NGC 7331 is an unbarred spiral galaxy located 39.8 million light-years away in the constellation Pegasus. With an apparent magnitude of 10.4, it can be seen in small telescopes. It is the brightest galaxy in the NGC 7331 Group, a visual grouping that also includes four more distant galaxies. The galaxy is catalogued as Caldwell 30 (C30) in Sir Patrick Moore’s Caldwell catalogue.
NGC 7331 has a diameter of around 120,000 light-years and an apparent size of 10.5 by 3.7 arcminutes. It has a bright central region, and its spiral arms are moderately tightly wound. The galaxy’s disk is inclined by 77 degrees to our line of sight, appearing partially edge-on.
The core of NGC 7331 appears slightly off-centre; one side of the disk extends further than the other. The central bulge rotates in the opposite direction to the disk, which is unusual. In spiral galaxies, the bulge typically rotates with the disk.
NGC 7331 has a star forming ring about 20,000 light-years from the galactic nucleus. The ring of dust and gas stands out in yellowish hues in the infrared image taken by the Spitzer Space Telescope. It is composed in large part of organic compounds known as polycyclic aromatic hydrocarbons (PAHs). Based on the data obtained with Spitzer, the ring has enough gas to produce four billion Sun-like stars.
NGC 7331 Group
NGC 7331 is the brightest member of the NGC 7331 Group, also known as the Deer Lick Group. The visual grouping is not a real galaxy group because NGC 7331 lies much closer to us than the other galaxies and is not physically associated with them. The other galaxies lie at distances of 290-370 million light-years and appear much smaller than NGC 7331. The NGC 7331 Group is catalogued as LGG 459 in the Lyons Groups of Galaxies (LGG) catalogue.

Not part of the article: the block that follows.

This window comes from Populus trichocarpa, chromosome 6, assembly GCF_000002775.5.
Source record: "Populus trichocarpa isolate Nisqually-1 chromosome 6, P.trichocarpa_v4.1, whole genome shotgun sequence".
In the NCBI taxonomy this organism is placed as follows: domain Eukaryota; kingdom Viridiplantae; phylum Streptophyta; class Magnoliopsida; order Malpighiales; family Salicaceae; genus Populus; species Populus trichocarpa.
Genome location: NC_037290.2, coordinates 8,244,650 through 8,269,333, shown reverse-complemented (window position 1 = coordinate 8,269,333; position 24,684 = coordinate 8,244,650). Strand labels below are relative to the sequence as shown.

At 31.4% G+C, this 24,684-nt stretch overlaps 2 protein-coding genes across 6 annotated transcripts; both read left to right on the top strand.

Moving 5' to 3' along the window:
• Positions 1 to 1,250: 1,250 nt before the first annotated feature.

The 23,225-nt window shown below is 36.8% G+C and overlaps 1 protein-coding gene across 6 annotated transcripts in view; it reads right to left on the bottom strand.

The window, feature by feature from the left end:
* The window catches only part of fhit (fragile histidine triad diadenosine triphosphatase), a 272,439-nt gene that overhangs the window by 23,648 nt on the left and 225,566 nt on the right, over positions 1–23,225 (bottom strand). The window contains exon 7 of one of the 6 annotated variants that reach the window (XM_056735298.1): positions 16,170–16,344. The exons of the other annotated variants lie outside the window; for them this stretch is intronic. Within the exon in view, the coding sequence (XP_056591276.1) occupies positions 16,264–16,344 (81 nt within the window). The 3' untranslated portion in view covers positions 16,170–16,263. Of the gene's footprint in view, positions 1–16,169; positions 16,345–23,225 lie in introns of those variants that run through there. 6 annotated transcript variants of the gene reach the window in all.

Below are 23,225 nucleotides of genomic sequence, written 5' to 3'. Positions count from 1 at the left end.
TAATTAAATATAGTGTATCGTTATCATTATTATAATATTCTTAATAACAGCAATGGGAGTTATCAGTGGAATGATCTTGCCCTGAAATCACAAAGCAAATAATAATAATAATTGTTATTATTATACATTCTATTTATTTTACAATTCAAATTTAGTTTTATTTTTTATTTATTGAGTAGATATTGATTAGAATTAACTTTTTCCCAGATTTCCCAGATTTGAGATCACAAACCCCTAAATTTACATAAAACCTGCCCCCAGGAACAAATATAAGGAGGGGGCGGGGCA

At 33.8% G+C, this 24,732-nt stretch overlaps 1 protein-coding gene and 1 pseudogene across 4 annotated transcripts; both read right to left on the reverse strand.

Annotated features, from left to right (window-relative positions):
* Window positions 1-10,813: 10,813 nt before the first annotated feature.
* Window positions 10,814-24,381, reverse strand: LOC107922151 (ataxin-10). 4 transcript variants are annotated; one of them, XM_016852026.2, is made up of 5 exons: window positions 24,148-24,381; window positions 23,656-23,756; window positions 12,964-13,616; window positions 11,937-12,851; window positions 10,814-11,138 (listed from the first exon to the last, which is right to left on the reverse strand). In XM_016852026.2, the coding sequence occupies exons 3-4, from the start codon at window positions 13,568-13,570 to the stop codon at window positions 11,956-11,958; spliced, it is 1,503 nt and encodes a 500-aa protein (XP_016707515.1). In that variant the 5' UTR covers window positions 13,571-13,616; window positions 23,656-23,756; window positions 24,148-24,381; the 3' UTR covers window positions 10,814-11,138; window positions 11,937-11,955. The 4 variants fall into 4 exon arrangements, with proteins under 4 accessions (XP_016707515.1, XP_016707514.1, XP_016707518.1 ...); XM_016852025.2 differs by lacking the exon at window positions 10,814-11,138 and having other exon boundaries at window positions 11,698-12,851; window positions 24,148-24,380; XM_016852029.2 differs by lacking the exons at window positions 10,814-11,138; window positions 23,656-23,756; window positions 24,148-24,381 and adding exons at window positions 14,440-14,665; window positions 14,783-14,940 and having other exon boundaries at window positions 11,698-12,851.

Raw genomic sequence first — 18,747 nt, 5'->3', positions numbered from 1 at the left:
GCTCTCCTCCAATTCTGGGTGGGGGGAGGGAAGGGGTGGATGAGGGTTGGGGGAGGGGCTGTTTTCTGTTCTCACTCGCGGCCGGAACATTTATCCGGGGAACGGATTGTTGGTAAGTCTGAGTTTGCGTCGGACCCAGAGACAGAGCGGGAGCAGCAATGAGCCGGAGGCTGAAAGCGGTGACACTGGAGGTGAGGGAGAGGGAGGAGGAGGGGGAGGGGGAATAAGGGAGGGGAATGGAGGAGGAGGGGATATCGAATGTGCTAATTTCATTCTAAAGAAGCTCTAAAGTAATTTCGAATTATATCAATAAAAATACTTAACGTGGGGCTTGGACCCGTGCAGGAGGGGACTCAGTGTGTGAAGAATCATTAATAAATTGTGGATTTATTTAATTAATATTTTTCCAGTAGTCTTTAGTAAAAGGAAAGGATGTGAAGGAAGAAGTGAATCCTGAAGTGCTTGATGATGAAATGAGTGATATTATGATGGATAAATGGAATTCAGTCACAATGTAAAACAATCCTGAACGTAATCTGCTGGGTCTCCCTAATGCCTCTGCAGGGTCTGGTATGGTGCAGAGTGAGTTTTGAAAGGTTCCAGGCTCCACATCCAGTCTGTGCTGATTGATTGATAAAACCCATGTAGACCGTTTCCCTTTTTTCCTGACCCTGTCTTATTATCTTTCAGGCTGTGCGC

The other members of the NGC 7331 Group are NGC 7335, NGC 7336, NGC 7337, and NGC 7340. These galaxies lie approximately 332, 365, 348, and 294 million light-years away and shine at magnitudes 13.4, 15, 15.2 and 14.9 respectively. NGC 7335 and NGC 7336 are lenticular or unbarred spiral galaxies, NGC 7337 is a barred spiral, and NGC 7340 is an elliptical galaxy. The galaxies do not appear to be associated with each other as they are separated by more than 2 million light-years.
The galaxies were nicknamed the Deer Lick Group by amateur astronomer Tom Lorenzin, who observed NGC 7331 and its smaller companions from the Deerlick Gap Overlook in the mountains of North Carolina in the 1980s. The smaller background galaxies are affectionately known as the “fleas.”
NGC 7331 is believed to be part of a physically associated group of galaxies that also includes NGC 7292, NGC 7363, and NGC 7320. These galaxies do not appear as close to NGC 7331 in the sky as the more distant fleas. NGC 7320 and NGC 7292 were discovered by French astronomer Édouard Stephan in the 1870s, and NGC 7363 was first reported by German astronomer Heinrich Louis d’Arrest in 1865.
The spiral galaxy NGC 7320 is part of Stephan’s Quintet, a visual grouping of five galaxies famously imaged by the James Webb Space Telescope (JWST) in 2022. It is the foreground member of the Quintet, located 39 million light-years away, and the only galaxy in the Quintet that is not a member of the compact galaxy group HCG 92.
NGC 7331 was discovered by the German-born British astronomer William Herschel on September 5, 1784. It is the brightest galaxy in the constellation Pegasus and one of the brightest cosmic objects not included in the Messier catalogue. The galaxy was included on the original Herschel 400 observing list. William Herschel is also credited for the discovery of NGC 7335, the brightest of the fleas. He first spotted the galaxy on September 13, 1784.